Devin Greaney 0000-00-00 00:00:00
FreeWorld is ever-evolving, with a confluent complement of styles and races that currently number seven. Next year marks 25 years for the venerable Memphis band, which has played more than 5,000 shows since its inception — many of them at Beale Street’s Blues City Cafe: (l–r) Dr. Herman Green, cofounder, tenor sax, flute, vocals; William “Nokie” Taylor, trumpet, vocals, legendary Stax side-man; Charles Ray, trumpet, flugelhorn, vocals; Peter Climie, tenor sax; Matt Tutor, guitar, vocals, musical director; Richard Cushing, co-founder and band leader, bass, vocals; David Skypeck (blocked from view), drums, lyrics. Musicians working menial jobs while waiting to be discovered is a popular movie and book plot. In real life, however, a musician is often just as passionate about his day job as he is about his music — and balancing the two takes the most creative talent of all. Much is made of the restaurant server with a dream, waiting tables for the breakfast and lunch crowd, followed by a night of singing to a packed coffeehouse behind a tip jar and table of Cds. The server waits — and prays — for the day when the record company calls with that “big break” that means a permanent break from slinging hash. It makes for a great movie plot, but sometimes quitting the day Job is not in a performer’s repertoire — not when passion runs equally strong between two careers. A quick look around Memphis reveals that Patrick O’Daniel, bassist for The Sofa Kings, is also a history novelist And the learning resource system manager for Vatterott Career College. Ken Houston, frontman for No Hit Wonders, is a materials manager for GI Pathology. And Dr. Julie Elb performs for Opera Memphis and her high school history students at Lausanne Collegiate School. These and many others are professionals who play two or more divergent gigs, where the day job is a help rather than a hindrance, a complement rather than a curse. Who says all artists have to be starving? “This job allows me to do what I love to do,” says Myla, a senior accountant for a commercial real estate management company. “If you have a job that gives you resources and no time, you can’t make music. But if you have time and no resources, you can’t make music, either.” Gospel and country music have long gone together, but for singer/songwriter Myla Smith, so does accounting, and she plays all three. Her music promotions show farms, pickup trucks, country churches, horses, and cowboy hats; her East Memphis office shows a study in contrasts: an elevator ride up from a marble-floored lobby, cubicles, and a super-orderly desk with a view that stretches down bustling Poplar Avenue toward Downtown. “Some people go to college for the experience or to become more learned,” says the Millington native. “For me, it was for a job, and most of the people getting jobs were accountants.” She received her undergraduate degree and M.B.A. from the University of Memphis and has been a C.P.A. since 2004. “This job allows me to do what I love to do,” Myla says.“Some of my friends who have put all their eggs in the music basket are stressed because it is so hit or miss.Music is great money when you’ve got the work, but you don’t always have it, so you need a cash-flow stream.Being financially stable has enabled me to make music on my own terms without having to compromise my product.” But there are stresses in balancing two careers, too, which Myla learned the hard way. Her first accounting position required 60-hour weeks. “It was totally incompatible with creating music,” she remembers.“By the time I got around to writing, I was so drained and out of energy.” Little wonder it took her almost two years to finish her first album, All the Things That Go Missing, in 2006. “If you have a job that gives you resources and no time, you can’t make music.But if you have time and no resources, you can’t make music either. “Now I am a time manager and really take charge of my schedule,” she says. “When I started my current job, I set my boundaries, and I have to be very defensive about those boundaries.” This past September, Myla released her second album, White/Gold, her most ambitious and critically acclaimed project to date. The cover art shows her in her mother’s wedding dress, looking out two tall church doors — a very appropriate photo for the young bride, who married fellow musician Richard Thomas the same day she released White/Gold. Richard, an apartment sales representative, also juggles two careers. Who better to understand the needs of a business professional passionate about music than another business professional passionate about music? Myla’s family is proud of her work on both fronts. “They wonder why I would spend so much of my free time making music when I have a good job,” she says with a laugh.“If you don’t have that drive, you may not understand. Whatever you love, you make room in your life for it. For anyone whose love is musical, they have to get it out. It is not an option.” “I majored in biology but minored in Beale Street,” says Richard, who spends his weekdays conducting various procedures on mouse breast tumor cells. He’s been blessed with lab professors who allow a flexible work schedule and understand what he calls his “other life.” “It’s a fine line I walk to be the leader of a rock-and-soul band at night and keeper of the small furry creatures during the day. But it’s a blessing that I can do both.” Richard Cushing‘s two sons have an annual career day at their school. “I go every year,” says Richard, a senior research assistant in the Seagroves Laboratory for breast cancer research at the University of Tennessee Health Science Center. “I wear a white lab coat over my tie-dye lab coat, and I talk about going to college and getting a degree in science. I bring a couple of microscope slides and a mouse brain in a vial.” Then he whips off his white lab coat Picks up his 12-string guitar, and switches his talk to being a professional musician.“Every year, I write a song for their class,” says the cofounder, band leader, bassist, lead vocalist, and co-songwriter for the venerable Memphis band FreeWorld. “The kids think it’s great!” Like many teens of the mid 1970s, Richard was influenced by the sounds of Yes, Led Zeppelin, and Rush. “I never had formal music training,” says the Christian Brothers High School graduate. “But I borrowed a bass from my best friend before heading to the University of Tennessee – Martin.” When Richard wasn’t studying, he was playing for the fun of it. Then the bassist for a local pro band moved, and Richard joined the group — with the emphasis on joined rather than hired. “Until that time, I never connected playing music with making money,” he says.But after his first gig, when he walked out with a $100 bill, he saw its potential. He finished his degree at Memphis State University. “I majored in biology but minored in Beale Street,” he says. “At that time, there were a lot of the old cats such as Uncle Ben and Alabama still sitting on Beale and playing, and I would just show up and play with them. I may have chosen biology, but music chose me.” In 1987, FreeWorld was formed. “We were just a bunch of young hippie dudes, but because the band also included Memphis musicians from the older generations — Dr. Herman Green, Calvin Newborn, Nokie Taylor — we gained some instant credibility. The older guys adopted us, and you can’t buy that kind of experience.” An important lesson the young band members learned was: Respect your heritage. “We are all students of the Memphis Sound,” says Richard, “and our music pays homage to that great tradition. We have one foot in the past and one in the future.We like to take our fans on a musical journey through the Memphis soul, blues, and jazz of yesteryear, then slowly dance them toward tomorrow with our own original songs.” Beyond the stage, Richard represents his musical peers by serving on the boards of the Memphis & Shelby County Music Commission, The Recording Academy, and the Beale Street Brass Note Committee — using the boardroom as just one more place to promote and protect the Memphis Sound. In the lab, he is equally at home. Richard has been blessed with laboratory professors who allow him a flexible work schedule and understand his “other life.” But he feels the same passion for his lab work that he does for his music. “We are working to cure breast cancer in mice, which will ultimately translate to sisters, mothers, and aunts. Science and research keep my brain alive.We are working toward the betterment of humanity.” There is also family. Richard’s wife of 23 years is the most important part of what keeps his passion for music going, In addition to the family they both wanted.“Music is part of my soul and heart, and it comes out because it has to,” he says. “My wife supports what I do 100 percent. There is no way I could live this dual life without her being the rock foundation I stand on.She holds down the fort.” Sleep is the biggest challenge Richard faces with his dual career. “Last night, I played until 2 a.m.,” he says. “After every concert, I also have to pack up the gear and take it to storage, so I didn’t get home until 4 a.m. — and I had to get up at 9 to go to work! One of my secrets is that I don’t do caffeine. For every up, there‘s a crash!” With 2012 marking its silver anniversary, FreeWorld is still a mixture of hippie-young and veteran-old. “I play about 300 gigs a year, which is insane,” he continues. “It’s a fine line I walk to be the leader of a rockand- soul band at night and keeper of the small furry creatures during the day. But it’s a blessing that I can do both. I can turn my spirit loose.” The music came late to Daddy Mack Orr, who worked part time in a garage when he first came to Memphis in 1965. His first gig was at the famous juke joint Green’s Lounge in the late ‘80s. Today, the popular bluesman fronts the Daddy Mack Blues Band, the house band for the Center for Southern Folklore. At Jackson and Decatur sits a small, blink-and-you-miss-it auto mechanic shop. It has the feel of an old garage that could have repaired Ford Model T’s. In his blue work clothes, Castrol cap, and unlit cigar, Daddy Mack Orr waits with the business owner — his son — for another customer.The garage offers the combination of freedom and a regular paycheck. “I have to do this to make a living when the music slows down,” says Daddy Mack. “But when I am working and somebody calls me to play the blues, I can go.” The Center for Southern Folklore books him and the Daddy Mack Blues Band often, and it has for a long time. It is hard to imagine a performer more perfect for the venue, where visitors can sit in the middle of Downtown, immersed in Southern culture and history, while Daddy Mack sings and plays on his electric guitar. His music is that distinctively electric guitar-heavy, deep-voiced kind of regional blues that has conquered the world but was taken for granted in the region that spawned it. It is the blues that was rediscovered when the South realized that the British rock bands they were listening to were influenced by the music coming out of the night spots in their own town. At about that time, Daddy Mack was heading up to Memphis from his hometown of Como, MS. “I always loved to fool with cars,” says Daddy Mack. “I started out by working on my own. I came to Memphis in ’65, and I started working part time at Exxon at Poplar and Manassas. I made $50 to $60 dollars a week, and that was good money.” No, he did not jump on the bus right after work with an electric guitar to wail the night away at a Beale Street nightclub. The music did not come until the late 1980s. “I enjoyed playing by myself,” says Daddy Mack, “and I like to entertain people.” His first gig was at the famous juke joint Green’s Lounge in the late ‘80s. Ten years later, Daddy Mack Blues Band found itself the house band for the Center for Southern Folklore. Within a year, and with the help of Memphis-grown Inside Sounds recording label, Daddy Mack had cut his first CD, ironically titled Fix It When I Can. Today, Daddy Mack goes well beyond Memphis. “I enjoy playing music on the road because that was the first time I had been anywhere before,” he says. “Now, I have seen the world. I even got to do some songs with Keith Richards and Ron Wood with the Rolling Stones. You don’t forget that!” In front of the garage is his 1991 Starcraft van. The odometer broke long ago, but with his travels, the mileage is probably slightly less than that of a space shuttle.Driving a van that has been on the road since the senior George H.W. Bush was in the White House has its Challenges, and here is where the talents of Daddy Mack the mechanic and Daddy Mack the musician overlap. “Last year, I left Denver Sunday night and drove all night, and around 10 Monday morning, my transmission went out,” Daddy Mack recalls. “I was 40 miles from Lee, South Dakota, so I called the hotel manager where we were playing, and he came and picked us up for that night’s gig. Tuesday, I took the transmission out, found someone to rebuild it, and then I put it in. By Friday, I was playing in Nebraska.”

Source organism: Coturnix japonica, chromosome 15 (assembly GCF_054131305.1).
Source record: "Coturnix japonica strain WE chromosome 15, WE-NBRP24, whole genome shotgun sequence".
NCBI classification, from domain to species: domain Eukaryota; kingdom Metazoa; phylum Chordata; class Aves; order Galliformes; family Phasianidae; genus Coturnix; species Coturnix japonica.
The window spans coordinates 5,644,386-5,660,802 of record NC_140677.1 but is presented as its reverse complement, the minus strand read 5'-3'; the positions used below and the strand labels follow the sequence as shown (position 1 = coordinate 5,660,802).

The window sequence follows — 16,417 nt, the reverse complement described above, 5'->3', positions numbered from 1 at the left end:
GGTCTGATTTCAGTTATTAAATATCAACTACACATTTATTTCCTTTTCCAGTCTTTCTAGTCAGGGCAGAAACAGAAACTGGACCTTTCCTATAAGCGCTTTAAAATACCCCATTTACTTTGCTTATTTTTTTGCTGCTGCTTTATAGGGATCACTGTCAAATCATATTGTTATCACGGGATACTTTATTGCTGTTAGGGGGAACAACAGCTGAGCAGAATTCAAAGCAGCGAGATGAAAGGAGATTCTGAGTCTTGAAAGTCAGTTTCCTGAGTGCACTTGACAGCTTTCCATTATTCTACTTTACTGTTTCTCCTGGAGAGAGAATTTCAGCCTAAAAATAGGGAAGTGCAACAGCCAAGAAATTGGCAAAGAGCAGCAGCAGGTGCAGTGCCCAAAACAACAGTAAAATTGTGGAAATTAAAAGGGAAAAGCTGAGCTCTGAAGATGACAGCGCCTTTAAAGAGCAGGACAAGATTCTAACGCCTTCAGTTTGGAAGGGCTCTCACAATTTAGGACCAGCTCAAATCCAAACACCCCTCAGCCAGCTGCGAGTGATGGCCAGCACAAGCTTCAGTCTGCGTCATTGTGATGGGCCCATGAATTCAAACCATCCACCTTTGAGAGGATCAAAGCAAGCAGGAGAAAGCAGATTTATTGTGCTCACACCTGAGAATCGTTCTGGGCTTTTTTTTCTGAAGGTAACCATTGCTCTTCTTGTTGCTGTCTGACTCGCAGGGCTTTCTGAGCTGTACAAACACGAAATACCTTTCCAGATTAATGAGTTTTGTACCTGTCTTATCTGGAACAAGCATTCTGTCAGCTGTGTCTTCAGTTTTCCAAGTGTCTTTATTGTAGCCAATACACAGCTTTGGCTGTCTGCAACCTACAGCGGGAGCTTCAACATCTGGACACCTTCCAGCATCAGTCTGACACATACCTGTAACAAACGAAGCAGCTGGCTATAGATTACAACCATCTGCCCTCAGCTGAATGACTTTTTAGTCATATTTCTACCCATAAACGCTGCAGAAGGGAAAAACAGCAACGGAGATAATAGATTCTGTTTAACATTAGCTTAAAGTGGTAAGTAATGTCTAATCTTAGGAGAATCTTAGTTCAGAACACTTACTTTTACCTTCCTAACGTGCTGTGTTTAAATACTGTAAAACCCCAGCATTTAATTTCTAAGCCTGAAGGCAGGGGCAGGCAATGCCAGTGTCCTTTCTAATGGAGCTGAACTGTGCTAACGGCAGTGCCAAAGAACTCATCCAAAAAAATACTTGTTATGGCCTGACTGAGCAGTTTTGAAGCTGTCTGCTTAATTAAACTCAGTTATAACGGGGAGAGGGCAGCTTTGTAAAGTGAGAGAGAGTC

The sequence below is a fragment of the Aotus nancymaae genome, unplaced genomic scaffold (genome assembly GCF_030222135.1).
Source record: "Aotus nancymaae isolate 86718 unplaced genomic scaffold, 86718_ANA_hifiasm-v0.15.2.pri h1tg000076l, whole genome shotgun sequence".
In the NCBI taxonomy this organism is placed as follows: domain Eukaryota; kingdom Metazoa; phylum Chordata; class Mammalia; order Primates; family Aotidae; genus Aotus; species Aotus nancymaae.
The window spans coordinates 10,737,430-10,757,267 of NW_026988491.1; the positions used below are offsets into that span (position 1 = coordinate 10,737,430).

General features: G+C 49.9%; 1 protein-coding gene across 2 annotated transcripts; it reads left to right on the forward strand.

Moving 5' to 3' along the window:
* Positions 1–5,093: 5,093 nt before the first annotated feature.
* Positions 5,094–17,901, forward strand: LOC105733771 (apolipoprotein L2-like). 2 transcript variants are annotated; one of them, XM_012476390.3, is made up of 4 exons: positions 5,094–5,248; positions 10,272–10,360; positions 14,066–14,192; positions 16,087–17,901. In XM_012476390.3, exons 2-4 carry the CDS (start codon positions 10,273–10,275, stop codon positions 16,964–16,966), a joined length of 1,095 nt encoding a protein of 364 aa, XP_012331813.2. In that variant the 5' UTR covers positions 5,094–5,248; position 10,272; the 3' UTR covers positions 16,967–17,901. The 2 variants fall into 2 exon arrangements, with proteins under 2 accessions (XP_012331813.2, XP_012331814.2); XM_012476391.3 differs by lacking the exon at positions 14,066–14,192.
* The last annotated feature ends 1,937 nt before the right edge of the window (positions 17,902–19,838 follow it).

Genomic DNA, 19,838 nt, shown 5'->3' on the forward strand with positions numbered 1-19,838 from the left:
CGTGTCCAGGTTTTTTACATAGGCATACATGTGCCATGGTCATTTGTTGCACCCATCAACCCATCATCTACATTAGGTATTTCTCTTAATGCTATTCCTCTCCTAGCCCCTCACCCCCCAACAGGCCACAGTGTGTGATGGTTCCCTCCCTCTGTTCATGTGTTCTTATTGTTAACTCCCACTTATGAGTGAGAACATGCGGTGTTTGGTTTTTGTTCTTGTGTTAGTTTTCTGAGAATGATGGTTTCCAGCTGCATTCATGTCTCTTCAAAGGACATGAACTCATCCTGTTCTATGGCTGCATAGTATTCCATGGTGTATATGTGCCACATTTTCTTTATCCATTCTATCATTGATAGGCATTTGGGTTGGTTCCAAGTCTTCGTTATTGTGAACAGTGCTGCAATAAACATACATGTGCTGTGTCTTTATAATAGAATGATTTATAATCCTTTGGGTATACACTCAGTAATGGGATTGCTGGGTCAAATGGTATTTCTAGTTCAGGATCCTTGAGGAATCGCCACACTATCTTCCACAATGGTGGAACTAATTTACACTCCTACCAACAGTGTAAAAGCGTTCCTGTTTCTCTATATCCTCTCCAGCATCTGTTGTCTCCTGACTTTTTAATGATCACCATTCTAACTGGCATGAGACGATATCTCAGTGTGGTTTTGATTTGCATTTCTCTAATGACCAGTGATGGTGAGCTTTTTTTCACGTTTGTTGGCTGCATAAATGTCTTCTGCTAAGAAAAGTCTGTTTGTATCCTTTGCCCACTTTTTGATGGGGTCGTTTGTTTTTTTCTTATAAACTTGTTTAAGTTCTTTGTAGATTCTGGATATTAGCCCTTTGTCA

Published by Downtowner Magazine. View All Articles.
This page can be found at http://bluetoad.com/article/Harmonious+Gigs/771290/74211/article.html.